Utilizing Adobe’s Flash software, this course provides an introduction to web-based animation and interactive multimedia along with the fundamentals of motion graphics and time-based design. Students explore this powerful application as a means of personal expression and as an applied development tool. A focus on usability helps enhance understanding of the multimedia capabilities/limitations of the World Wide Web and how to leverage them to create engaging user experiences.

IMS 359 Art and Digital Tools II (3)

Typically Offered Spring Semester

This class dives a little deeper below the surface of IMS/ART 259, getting more rigorously into both the aesthetics and technical skills of creative work employing technology. We’ll talk about the sensibilities that technology often brings to creative work, and how we can work with and against those tendencies. Opportunities to hybridize techniques with other artistic processes will be presented. Projects will involve Adobe CreativeSuite, animation, photo/video, computer controlled fabrication, computer programming and/or physical computing. Cross listed with ART 359.
–Prerequisite: IMS/ART 259 or Permission of Instructor – interested students with some experience in art OR technology who have not taken IMS/ART 259 should contact Jacob Tonski [tonskij@muohio.edu] to determine if this course is a good fit.

IMS 377 Independent Study (1-3)

Independent study of Interactive Media. Designed with AIMS Faculty and the student.

IMS 390.C Special Topics in Interactive Media Studies: Commercialization (3; 6 Maximum):

Typically Offered Both Semesters

This course offers a rotating series of business-related topics to meet the changing needs and interest of students and faculty, specifically focusing on the varying applications and theories of interactive media. Though designed for those who live in a world of digital media, this course does not teach mechanical skills (Powerpoint, Fireworks, Flash, or Photoshop).

IMS 390.I Special Topics in Interactive Media Studies: Interpretation (3; 6 Maximum):

Typically Offered Both Semesters

This course offers a rotating series of critical and humanities-related topics to meet the changing needs and interest of students and faculty, specifically focusing on the varying applications and theories of interactive media. Though designed for those who live in a world of digital media, this course does not teach mechanical skills (Powerpoint, Fireworks, Flash, or Photoshop).

IMS 390.S Special Topics in Interactive Media Studies (3; 6 Maximum):

Typically Offered Both Semesters

This course offers a rotating series of simulation and game-related topics to meet the changing needs and interest of students and faculty, specifically focusing on the varying applications and theories of interactive media. Though designed for those who live in a world of digital media, this course does not teach mechanical skills (Powerpoint, Fireworks, Flash, or Photoshop).

IMS 390.V Special Topics in Interactive Media Studies (3; 6 Maximum):

Typically Offered Both Semesters

This course offers a rotating series of visualization-related topics to meet the changing needs and interest of students and faculty, specifically focusing on the varying applications and theories of interactive media. Though designed for those who live in a world of digital media, this course does not teach mechanical skills (Powerpoint, Fireworks, Flash, or Photoshop).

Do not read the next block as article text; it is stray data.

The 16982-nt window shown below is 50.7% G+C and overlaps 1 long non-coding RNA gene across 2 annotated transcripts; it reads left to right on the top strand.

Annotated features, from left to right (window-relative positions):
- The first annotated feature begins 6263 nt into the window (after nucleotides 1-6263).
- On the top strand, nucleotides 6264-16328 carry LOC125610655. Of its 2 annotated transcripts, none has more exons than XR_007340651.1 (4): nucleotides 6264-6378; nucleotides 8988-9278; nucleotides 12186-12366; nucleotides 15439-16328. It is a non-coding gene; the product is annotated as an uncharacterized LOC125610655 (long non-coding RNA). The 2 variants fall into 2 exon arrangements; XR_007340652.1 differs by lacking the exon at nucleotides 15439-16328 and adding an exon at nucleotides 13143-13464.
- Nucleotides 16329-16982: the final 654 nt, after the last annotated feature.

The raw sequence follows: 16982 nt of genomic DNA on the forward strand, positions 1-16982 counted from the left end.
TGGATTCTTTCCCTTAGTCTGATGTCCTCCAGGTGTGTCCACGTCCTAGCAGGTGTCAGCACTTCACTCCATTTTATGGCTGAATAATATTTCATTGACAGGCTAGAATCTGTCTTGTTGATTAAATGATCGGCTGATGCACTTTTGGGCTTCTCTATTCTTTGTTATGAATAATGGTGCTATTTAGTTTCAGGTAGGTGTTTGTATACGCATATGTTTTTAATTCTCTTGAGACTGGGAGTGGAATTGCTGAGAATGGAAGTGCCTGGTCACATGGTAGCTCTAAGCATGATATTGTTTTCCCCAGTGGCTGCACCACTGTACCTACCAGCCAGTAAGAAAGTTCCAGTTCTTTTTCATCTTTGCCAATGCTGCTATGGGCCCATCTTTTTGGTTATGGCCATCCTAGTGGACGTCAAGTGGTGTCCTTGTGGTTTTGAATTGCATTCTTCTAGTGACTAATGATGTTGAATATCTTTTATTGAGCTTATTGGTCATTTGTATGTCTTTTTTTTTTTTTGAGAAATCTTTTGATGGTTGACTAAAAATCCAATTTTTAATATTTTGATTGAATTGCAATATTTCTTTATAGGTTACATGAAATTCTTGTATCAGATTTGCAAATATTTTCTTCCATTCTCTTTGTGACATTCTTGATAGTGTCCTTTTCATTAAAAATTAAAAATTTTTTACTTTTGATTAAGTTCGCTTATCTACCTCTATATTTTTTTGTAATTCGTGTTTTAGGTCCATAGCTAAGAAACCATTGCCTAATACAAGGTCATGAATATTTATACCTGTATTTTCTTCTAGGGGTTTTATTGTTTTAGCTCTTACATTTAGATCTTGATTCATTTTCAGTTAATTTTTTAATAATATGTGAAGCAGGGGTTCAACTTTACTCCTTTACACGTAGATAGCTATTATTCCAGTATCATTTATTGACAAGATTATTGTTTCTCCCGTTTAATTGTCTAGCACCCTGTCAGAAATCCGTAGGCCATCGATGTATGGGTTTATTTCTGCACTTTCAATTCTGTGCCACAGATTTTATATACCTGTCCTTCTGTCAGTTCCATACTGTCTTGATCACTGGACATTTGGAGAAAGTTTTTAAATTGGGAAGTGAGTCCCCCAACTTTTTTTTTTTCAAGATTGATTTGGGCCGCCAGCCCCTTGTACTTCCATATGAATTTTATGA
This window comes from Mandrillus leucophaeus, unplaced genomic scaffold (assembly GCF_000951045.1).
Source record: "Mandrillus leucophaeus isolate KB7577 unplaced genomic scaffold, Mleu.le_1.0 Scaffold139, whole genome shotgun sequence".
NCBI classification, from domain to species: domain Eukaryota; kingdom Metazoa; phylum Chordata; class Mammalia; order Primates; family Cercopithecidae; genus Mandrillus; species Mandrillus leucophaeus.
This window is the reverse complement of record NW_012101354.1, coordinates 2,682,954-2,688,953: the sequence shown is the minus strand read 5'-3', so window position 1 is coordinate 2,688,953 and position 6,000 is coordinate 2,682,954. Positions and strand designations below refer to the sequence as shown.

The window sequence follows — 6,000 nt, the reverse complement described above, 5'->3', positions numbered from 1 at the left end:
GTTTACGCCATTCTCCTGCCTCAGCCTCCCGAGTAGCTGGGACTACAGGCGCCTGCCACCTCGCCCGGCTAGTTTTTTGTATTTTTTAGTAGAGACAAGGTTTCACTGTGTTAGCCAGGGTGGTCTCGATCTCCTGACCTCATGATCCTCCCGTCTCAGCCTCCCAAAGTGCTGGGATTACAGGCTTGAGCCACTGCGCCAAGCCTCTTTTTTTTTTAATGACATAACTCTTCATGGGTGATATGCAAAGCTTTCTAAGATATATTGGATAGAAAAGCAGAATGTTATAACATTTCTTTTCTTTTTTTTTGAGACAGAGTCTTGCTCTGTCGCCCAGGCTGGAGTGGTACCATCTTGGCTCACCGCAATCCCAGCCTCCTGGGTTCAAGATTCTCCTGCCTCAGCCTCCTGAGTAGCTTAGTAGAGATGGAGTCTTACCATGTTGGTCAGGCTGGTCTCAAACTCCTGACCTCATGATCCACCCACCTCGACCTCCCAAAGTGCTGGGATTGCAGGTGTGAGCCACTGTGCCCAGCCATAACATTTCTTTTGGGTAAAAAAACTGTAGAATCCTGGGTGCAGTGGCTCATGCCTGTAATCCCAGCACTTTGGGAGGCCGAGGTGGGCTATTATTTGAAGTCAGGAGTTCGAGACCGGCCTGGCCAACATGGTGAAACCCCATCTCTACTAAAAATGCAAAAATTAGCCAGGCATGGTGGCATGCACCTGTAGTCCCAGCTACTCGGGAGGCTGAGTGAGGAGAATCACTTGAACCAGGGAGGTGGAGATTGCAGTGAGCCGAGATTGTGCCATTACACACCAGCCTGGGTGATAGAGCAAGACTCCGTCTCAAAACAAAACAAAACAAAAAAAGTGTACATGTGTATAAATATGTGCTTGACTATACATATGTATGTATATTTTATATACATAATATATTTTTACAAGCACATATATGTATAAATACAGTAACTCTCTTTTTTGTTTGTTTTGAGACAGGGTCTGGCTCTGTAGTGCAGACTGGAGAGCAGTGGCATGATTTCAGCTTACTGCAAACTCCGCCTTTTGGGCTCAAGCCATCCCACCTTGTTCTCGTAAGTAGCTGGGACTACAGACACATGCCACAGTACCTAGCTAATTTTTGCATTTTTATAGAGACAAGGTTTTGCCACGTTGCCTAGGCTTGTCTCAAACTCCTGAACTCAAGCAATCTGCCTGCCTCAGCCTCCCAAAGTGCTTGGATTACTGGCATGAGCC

IMS 404 Mind and Medium (3)

Typically Offered Spring Semester

Cross-listed with ARC 404.

IMS 407/507 Interactive Business Communication (3)

Typically Offered Spring Semester

Writing and communicating effectively within business contexts, with an emphasis on researching, reporting, proposing, and maintaining relationships using digitally networked interactive technologies.

IMS 410/510 Digital Development Methods: Theory and Practice (4)

Typically Offered Fall Semester

Examines the tools and methodologies involved in the development and the management of the production of new media. Students study different development models in a real-world setting with a client project, consultatively producing an interactive solution.

IMS 411 Visual Rhetoric (3)

Typically Offered Spring Semester

Cross-listed with ENG 411.

IMS 413/513 Usability and Digital Media Design (4)

Typically Offered Spring Semester

Digital media present marketers with a tremendous range of new branding vehicles, many of which are only now being implemented into marketing communications. In this class we will explore the role that these media play in stand-alone branding campaigns and as part of integrated marketing communications campaigns. To do this, we will also consider how traditional  branding theory has evolved to accommodate theories of human-computer interaction. No prior programming experience is required, but some exposure to desktop publishing or computer graphics software is strongly recommended.

IMS 414/514 Web and Social Media Analytics (3)

Typically Offered Fall Semester

This course examines and develops analytical ability with respect to the variety of information provided by web and social media behaviors. Students will learn about the mechanisms for observing behavioral and consumer generated information and the leading-edge technologies that aid in the collection and analysis of these data.  We will focus on strategic and practical ways to provide radical personalization, improve consumer relationships, and develop effective and value-driven online marketing activities.

IMS 418/518 Social Media Marketing and Online Community Management (3)

Typically Offered Spring Semester